Larry Elmore, without a doubt - his cover and interior work in the red box Basic D&D set was my very first visual cue for the game and left quite an impression. He did the covers for some of the Dragonlance books, too.

FASERIP said...

Tramp is my favorite D&D artist, but I pick the late David Sutherland, particularly for 'A Paladin in Hell' and those little Sergio-Aragones-style strips he did in the back of the DMG. Those images are etched into my brain, and they show almost exactly how I picture my adventurers.

labsenpai said...

Seconding a "first vision" vote for Larry Elmore and his box set B&W art. I also had a very impressive calendar of Michael Whelan paintings back in the day (Elric, Pern dragons, etc)

Wyatt said...

There are too many artists for me to talk about, and it really tends to depend on what I'm reading/obsessed with nowadays. Right now, I'm getting into a lot of Korean comics (manwha) and Sung Woo Park's art is rolling through my mind.

Mark said...

This thread is going to keep me busy on Google for a while!

My vote would have to go for Elmore, Parkinson, AND Caldwell. I wasn't familiar with Caldwell's work before reading this thread. Turns out I have been attributing a lot of his stuff to Elmore, but after Google-ing him, I find that a lot of my favorite "Elmore" pieces are actually from Caldwell!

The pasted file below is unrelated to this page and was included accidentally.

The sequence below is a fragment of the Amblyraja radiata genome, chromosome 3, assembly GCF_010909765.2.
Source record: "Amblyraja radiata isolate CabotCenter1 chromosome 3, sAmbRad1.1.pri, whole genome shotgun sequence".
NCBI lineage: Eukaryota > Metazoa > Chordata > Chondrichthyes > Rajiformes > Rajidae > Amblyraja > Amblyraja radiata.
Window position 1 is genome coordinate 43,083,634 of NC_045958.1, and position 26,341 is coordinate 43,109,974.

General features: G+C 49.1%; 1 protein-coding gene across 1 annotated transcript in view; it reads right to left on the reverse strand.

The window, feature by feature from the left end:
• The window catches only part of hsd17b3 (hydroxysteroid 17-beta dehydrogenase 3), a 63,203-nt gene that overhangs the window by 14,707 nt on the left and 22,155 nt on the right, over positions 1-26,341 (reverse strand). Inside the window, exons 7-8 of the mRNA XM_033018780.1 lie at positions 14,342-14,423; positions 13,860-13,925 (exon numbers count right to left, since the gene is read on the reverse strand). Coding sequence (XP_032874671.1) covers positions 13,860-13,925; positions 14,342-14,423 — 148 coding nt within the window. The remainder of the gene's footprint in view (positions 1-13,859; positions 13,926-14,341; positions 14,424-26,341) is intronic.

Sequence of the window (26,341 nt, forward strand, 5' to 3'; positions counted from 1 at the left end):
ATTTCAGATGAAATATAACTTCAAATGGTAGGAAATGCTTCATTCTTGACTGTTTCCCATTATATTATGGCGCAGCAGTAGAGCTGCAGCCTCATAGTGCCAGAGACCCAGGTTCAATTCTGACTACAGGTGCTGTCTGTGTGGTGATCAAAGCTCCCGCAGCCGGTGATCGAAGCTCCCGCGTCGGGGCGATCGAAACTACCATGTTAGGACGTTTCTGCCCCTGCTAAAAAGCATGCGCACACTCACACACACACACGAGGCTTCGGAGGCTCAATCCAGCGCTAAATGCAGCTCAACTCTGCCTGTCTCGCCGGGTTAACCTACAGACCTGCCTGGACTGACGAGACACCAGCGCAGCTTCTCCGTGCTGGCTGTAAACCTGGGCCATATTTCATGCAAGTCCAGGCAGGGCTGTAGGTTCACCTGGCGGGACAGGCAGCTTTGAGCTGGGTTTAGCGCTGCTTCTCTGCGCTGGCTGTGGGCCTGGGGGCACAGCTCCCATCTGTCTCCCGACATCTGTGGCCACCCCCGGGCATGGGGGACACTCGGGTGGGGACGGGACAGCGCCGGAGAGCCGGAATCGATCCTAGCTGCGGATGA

Go figure. You learn something new every day.

ATOM said...

For me it would have to be Jim Holloway, followed by Erol Otus and
Jim Roslof. Very iconic early D&D
Artists.

Jim especially for his brilliant interior pieces in modules like,
Palace of the Silver Princess,
His Lost City cover and interior work,and much, much more.

Erol Otus for his excellent Palace of the Silver Princess & Dwellers of the Forbidden City covers, his
great interior b/w artwork in many early mods.

And Jim Roslof for his brilliant Keep on the Borderlands cover and interior artwork, in many modules of the time.

Iconic D&D Artists.

Anonymous said...

For me its the works of Gustave Dore. Always sets the tone for my games.

Chris said...

Jim Holloway. His B&W BECMI and Dragon stuff was formative for me.

rpgcharacters said...

Two different ends of the spectrum for me.

Jeff Dee for heroic awesomeness - from the lizard man in Rogue's Gallery to the halflings in the Expert Rules set.

And BROM for weird and evil. I love the feel he gave the Dark Sun setting.

Thomas Denmark said...

Den Beauvais! Dragon #83 with his awesome checkmate cover was the first I ever owned. His cover of issue #93 still resounds in my imagination as the quintessential D&D image.

Aaron said...

Mark Smylie. (http://www.daradja.com/artesia.php) I like the fact that he can imbue his illustrations with a fantastic feel, while knowing enough about the real world to keep them grounded and accessible.

Loonook said...

Tony Diterlizzi... his art is quite incredible for the topic, and it gives me a good line into various creatures and their expressions, poses, etc.

Slainte,

-Loonook.

Red Jason said...

Larry Elmore. Definitely.

shaynepower said...

Another vote for Tony Diterlizzi. Mind you, spending too much time on Dragonsfoot has infected me with a bit of Erol Otus love.